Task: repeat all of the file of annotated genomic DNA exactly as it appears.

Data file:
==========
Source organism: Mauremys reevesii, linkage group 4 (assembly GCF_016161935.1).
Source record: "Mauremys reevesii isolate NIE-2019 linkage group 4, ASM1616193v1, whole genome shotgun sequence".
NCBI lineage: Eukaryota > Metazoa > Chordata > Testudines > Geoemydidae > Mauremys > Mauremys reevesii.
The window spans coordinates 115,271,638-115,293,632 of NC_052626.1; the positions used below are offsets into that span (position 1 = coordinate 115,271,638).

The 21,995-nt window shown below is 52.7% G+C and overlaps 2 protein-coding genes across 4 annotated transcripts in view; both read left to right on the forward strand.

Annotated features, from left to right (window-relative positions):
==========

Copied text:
Source organism: Mauremys reevesii, linkage group 4 (assembly GCF_016161935.1).
Source record: "Mauremys reevesii isolate NIE-2019 linkage group 4, ASM1616193v1, whole genome shotgun sequence".
NCBI lineage: Eukaryota > Metazoa > Chordata > Testudines > Geoemydidae > Mauremys > Mauremys reevesii.
The window spans coordinates 115,271,638-115,293,632 of NC_052626.1; the positions used below are offsets into that span (position 1 = coordinate 115,271,638).

The 21,995-nt window shown below is 52.7% G+C and overlaps 2 protein-coding genes across 4 annotated transcripts in view; both read left to right on the forward strand.

Annotated features, from left to right (window-relative positions):